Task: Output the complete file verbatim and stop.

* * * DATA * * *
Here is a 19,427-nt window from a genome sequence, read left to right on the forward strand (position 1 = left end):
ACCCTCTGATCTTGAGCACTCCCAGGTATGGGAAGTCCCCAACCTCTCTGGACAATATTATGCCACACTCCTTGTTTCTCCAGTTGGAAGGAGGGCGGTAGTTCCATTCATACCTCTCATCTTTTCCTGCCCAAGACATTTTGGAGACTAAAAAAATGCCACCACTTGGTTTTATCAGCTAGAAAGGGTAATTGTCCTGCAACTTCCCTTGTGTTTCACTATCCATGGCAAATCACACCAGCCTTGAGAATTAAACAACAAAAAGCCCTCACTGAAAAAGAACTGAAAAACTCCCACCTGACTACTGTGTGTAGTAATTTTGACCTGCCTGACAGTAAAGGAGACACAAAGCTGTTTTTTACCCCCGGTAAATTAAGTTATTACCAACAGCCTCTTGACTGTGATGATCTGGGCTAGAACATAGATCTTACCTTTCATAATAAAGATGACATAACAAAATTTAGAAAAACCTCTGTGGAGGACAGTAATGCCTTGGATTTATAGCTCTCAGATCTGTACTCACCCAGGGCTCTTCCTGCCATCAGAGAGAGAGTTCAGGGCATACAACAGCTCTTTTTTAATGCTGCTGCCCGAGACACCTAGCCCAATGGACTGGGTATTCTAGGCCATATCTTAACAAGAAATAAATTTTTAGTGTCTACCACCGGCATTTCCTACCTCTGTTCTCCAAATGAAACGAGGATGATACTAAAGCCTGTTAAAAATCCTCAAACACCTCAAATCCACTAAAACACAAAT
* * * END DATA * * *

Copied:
Here is a 19,427-nt window from a genome sequence, read left to right on the forward strand (position 1 = left end):
ACCCTCTGATCTTGAGCACTCCCAGGTATGGGAAGTCCCCAACCTCTCTGGACAATATTATGCCACACTCCTTGTTTCTCCAGTTGGAAGGAGGGCGGTAGTTCCATTCATACCTCTCATCTTTTCCTGCCCAAGACATTTTGGAGACTAAAAAAATGCCACCACTTGGTTTTATCAGCTAGAAAGGGTAATTGTCCTGCAACTTCCCTTGTGTTTCACTATCCATGGCAAATCACACCAGCCTTGAGAATTAAACAACAAAAAGCCCTCACTGAAAAAGAACTGAAAAACTCCCACCTGACTACTGTGTGTAGTAATTTTGACCTGCCTGACAGTAAAGGAGACACAAAGCTGTTTTTTACCCCCGGTAAATTAAGTTATTACCAACAGCCTCTTGACTGTGATGATCTGGGCTAGAACATAGATCTTACCTTTCATAATAAAGATGACATAACAAAATTTAGAAAAACCTCTGTGGAGGACAGTAATGCCTTGGATTTATAGCTCTCAGATCTGTACTCACCCAGGGCTCTTCCTGCCATCAGAGAGAGAGTTCAGGGCATACAACAGCTCTTTTTTAATGCTGCTGCCCGAGACACCTAGCCCAATGGACTGGGTATTCTAGGCCATATCTTAACAAGAAATAAATTTTTAGTGTCTACCACCGGCATTTCCTACCTCTGTTCTCCAAATGAAACGAGGATGATACTAAAGCCTGTTAAAAATCCTCAAACACCTCAAATCCACTAAAACACAAAT